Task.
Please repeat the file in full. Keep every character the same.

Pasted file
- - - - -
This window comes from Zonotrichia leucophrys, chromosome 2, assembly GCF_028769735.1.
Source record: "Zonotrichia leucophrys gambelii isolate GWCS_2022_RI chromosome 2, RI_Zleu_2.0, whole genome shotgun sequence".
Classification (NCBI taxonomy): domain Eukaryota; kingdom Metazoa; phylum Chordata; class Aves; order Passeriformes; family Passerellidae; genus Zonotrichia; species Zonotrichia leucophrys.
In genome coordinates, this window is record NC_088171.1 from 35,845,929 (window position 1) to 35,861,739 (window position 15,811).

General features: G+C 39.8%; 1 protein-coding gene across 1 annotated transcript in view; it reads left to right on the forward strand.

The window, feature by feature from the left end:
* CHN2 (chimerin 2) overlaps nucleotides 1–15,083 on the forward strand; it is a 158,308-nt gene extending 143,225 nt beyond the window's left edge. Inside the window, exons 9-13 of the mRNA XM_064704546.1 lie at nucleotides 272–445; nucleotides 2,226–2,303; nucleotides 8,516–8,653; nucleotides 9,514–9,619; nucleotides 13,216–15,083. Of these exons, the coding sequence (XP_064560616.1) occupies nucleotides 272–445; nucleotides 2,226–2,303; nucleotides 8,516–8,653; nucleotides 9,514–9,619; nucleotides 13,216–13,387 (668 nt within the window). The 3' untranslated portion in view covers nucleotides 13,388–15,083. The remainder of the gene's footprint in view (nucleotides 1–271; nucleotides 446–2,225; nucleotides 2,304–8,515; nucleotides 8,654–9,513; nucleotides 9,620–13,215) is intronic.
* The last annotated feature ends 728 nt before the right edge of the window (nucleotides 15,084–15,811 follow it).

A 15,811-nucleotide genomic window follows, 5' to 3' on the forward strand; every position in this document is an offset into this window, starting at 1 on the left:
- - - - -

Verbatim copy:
This window comes from Zonotrichia leucophrys, chromosome 2, assembly GCF_028769735.1.
Source record: "Zonotrichia leucophrys gambelii isolate GWCS_2022_RI chromosome 2, RI_Zleu_2.0, whole genome shotgun sequence".
Classification (NCBI taxonomy): domain Eukaryota; kingdom Metazoa; phylum Chordata; class Aves; order Passeriformes; family Passerellidae; genus Zonotrichia; species Zonotrichia leucophrys.
In genome coordinates, this window is record NC_088171.1 from 35,845,929 (window position 1) to 35,861,739 (window position 15,811).

General features: G+C 39.8%; 1 protein-coding gene across 1 annotated transcript in view; it reads left to right on the forward strand.

The window, feature by feature from the left end:
* CHN2 (chimerin 2) overlaps nucleotides 1–15,083 on the forward strand; it is a 158,308-nt gene extending 143,225 nt beyond the window's left edge. Inside the window, exons 9-13 of the mRNA XM_064704546.1 lie at nucleotides 272–445; nucleotides 2,226–2,303; nucleotides 8,516–8,653; nucleotides 9,514–9,619; nucleotides 13,216–15,083. Of these exons, the coding sequence (XP_064560616.1) occupies nucleotides 272–445; nucleotides 2,226–2,303; nucleotides 8,516–8,653; nucleotides 9,514–9,619; nucleotides 13,216–13,387 (668 nt within the window). The 3' untranslated portion in view covers nucleotides 13,388–15,083. The remainder of the gene's footprint in view (nucleotides 1–271; nucleotides 446–2,225; nucleotides 2,304–8,515; nucleotides 8,654–9,513; nucleotides 9,620–13,215) is intronic.
* The last annotated feature ends 728 nt before the right edge of the window (nucleotides 15,084–15,811 follow it).

A 15,811-nucleotide genomic window follows, 5' to 3' on the forward strand; every position in this document is an offset into this window, starting at 1 on the left: